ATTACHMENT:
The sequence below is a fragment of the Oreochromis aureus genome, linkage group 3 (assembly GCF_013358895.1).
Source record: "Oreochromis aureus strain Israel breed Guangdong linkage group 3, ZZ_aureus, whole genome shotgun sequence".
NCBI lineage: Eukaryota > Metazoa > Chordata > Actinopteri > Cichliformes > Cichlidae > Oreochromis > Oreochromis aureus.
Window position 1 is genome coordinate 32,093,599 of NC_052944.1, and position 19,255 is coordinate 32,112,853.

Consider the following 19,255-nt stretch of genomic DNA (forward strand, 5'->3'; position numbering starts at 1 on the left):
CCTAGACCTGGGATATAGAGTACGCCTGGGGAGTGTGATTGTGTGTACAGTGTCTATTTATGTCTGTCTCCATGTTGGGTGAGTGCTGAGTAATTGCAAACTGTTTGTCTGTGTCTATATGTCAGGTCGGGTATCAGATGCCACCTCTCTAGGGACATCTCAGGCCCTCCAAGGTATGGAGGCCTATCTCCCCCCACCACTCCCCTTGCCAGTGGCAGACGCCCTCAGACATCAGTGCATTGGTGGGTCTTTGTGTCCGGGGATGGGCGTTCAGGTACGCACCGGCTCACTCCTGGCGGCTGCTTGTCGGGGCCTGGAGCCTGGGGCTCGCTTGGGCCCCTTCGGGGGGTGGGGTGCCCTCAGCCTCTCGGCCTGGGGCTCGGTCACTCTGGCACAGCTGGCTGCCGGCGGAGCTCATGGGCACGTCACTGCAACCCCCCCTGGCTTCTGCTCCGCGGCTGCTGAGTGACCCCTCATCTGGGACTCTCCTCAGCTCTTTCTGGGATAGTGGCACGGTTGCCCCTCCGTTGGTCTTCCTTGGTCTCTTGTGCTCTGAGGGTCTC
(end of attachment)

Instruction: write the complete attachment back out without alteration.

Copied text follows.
The sequence below is a fragment of the Oreochromis aureus genome, linkage group 3 (assembly GCF_013358895.1).
Source record: "Oreochromis aureus strain Israel breed Guangdong linkage group 3, ZZ_aureus, whole genome shotgun sequence".
NCBI lineage: Eukaryota > Metazoa > Chordata > Actinopteri > Cichliformes > Cichlidae > Oreochromis > Oreochromis aureus.
Window position 1 is genome coordinate 32,093,599 of NC_052944.1, and position 19,255 is coordinate 32,112,853.

Consider the following 19,255-nt stretch of genomic DNA (forward strand, 5'->3'; position numbering starts at 1 on the left):
CCTAGACCTGGGATATAGAGTACGCCTGGGGAGTGTGATTGTGTGTACAGTGTCTATTTATGTCTGTCTCCATGTTGGGTGAGTGCTGAGTAATTGCAAACTGTTTGTCTGTGTCTATATGTCAGGTCGGGTATCAGATGCCACCTCTCTAGGGACATCTCAGGCCCTCCAAGGTATGGAGGCCTATCTCCCCCCACCACTCCCCTTGCCAGTGGCAGACGCCCTCAGACATCAGTGCATTGGTGGGTCTTTGTGTCCGGGGATGGGCGTTCAGGTACGCACCGGCTCACTCCTGGCGGCTGCTTGTCGGGGCCTGGAGCCTGGGGCTCGCTTGGGCCCCTTCGGGGGGTGGGGTGCCCTCAGCCTCTCGGCCTGGGGCTCGGTCACTCTGGCACAGCTGGCTGCCGGCGGAGCTCATGGGCACGTCACTGCAACCCCCCCTGGCTTCTGCTCCGCGGCTGCTGAGTGACCCCTCATCTGGGACTCTCCTCAGCTCTTTCTGGGATAGTGGCACGGTTGCCCCTCCGTTGGTCTTCCTTGGTCTCTTGTGCTCTGAGGGTCTC